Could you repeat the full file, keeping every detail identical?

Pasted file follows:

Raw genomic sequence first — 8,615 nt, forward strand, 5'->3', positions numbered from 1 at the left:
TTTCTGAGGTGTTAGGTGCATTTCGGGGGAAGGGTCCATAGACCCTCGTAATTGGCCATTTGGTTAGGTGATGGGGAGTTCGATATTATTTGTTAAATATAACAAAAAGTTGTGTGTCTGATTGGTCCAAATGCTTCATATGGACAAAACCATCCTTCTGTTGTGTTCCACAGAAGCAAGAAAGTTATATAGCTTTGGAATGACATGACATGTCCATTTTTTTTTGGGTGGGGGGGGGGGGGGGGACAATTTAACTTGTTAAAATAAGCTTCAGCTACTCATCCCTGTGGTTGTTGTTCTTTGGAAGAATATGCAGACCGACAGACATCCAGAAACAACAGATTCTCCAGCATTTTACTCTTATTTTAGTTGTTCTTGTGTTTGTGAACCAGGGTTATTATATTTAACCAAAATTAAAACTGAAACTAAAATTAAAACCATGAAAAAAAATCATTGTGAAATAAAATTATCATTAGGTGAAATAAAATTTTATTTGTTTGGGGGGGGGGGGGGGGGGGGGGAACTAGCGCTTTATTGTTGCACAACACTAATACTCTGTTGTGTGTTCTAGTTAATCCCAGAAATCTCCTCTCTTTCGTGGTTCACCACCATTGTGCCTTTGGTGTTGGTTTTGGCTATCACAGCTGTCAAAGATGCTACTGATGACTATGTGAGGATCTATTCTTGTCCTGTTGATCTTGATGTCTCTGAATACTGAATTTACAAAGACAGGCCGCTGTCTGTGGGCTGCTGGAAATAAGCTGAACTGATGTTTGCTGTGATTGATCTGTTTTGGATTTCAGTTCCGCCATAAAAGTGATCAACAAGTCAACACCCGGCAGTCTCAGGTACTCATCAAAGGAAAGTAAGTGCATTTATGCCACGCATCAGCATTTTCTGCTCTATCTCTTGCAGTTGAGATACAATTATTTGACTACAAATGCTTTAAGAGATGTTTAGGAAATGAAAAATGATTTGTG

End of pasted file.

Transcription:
Raw genomic sequence first — 8,615 nt, forward strand, 5'->3', positions numbered from 1 at the left:
TTTCTGAGGTGTTAGGTGCATTTCGGGGGAAGGGTCCATAGACCCTCGTAATTGGCCATTTGGTTAGGTGATGGGGAGTTCGATATTATTTGTTAAATATAACAAAAAGTTGTGTGTCTGATTGGTCCAAATGCTTCATATGGACAAAACCATCCTTCTGTTGTGTTCCACAGAAGCAAGAAAGTTATATAGCTTTGGAATGACATGACATGTCCATTTTTTTTTGGGTGGGGGGGGGGGGGGGGACAATTTAACTTGTTAAAATAAGCTTCAGCTACTCATCCCTGTGGTTGTTGTTCTTTGGAAGAATATGCAGACCGACAGACATCCAGAAACAACAGATTCTCCAGCATTTTACTCTTATTTTAGTTGTTCTTGTGTTTGTGAACCAGGGTTATTATATTTAACCAAAATTAAAACTGAAACTAAAATTAAAACCATGAAAAAAAATCATTGTGAAATAAAATTATCATTAGGTGAAATAAAATTTTATTTGTTTGGGGGGGGGGGGGGGGGGGGGGAACTAGCGCTTTATTGTTGCACAACACTAATACTCTGTTGTGTGTTCTAGTTAATCCCAGAAATCTCCTCTCTTTCGTGGTTCACCACCATTGTGCCTTTGGTGTTGGTTTTGGCTATCACAGCTGTCAAAGATGCTACTGATGACTATGTGAGGATCTATTCTTGTCCTGTTGATCTTGATGTCTCTGAATACTGAATTTACAAAGACAGGCCGCTGTCTGTGGGCTGCTGGAAATAAGCTGAACTGATGTTTGCTGTGATTGATCTGTTTTGGATTTCAGTTCCGCCATAAAAGTGATCAACAAGTCAACACCCGGCAGTCTCAGGTACTCATCAAAGGAAAGTAAGTGCATTTATGCCACGCATCAGCATTTTCTGCTCTATCTCTTGCAGTTGAGATACAATTATTTGACTACAAATGCTTTAAGAGATGTTTAGGAAATGAAAAATGATTTGTG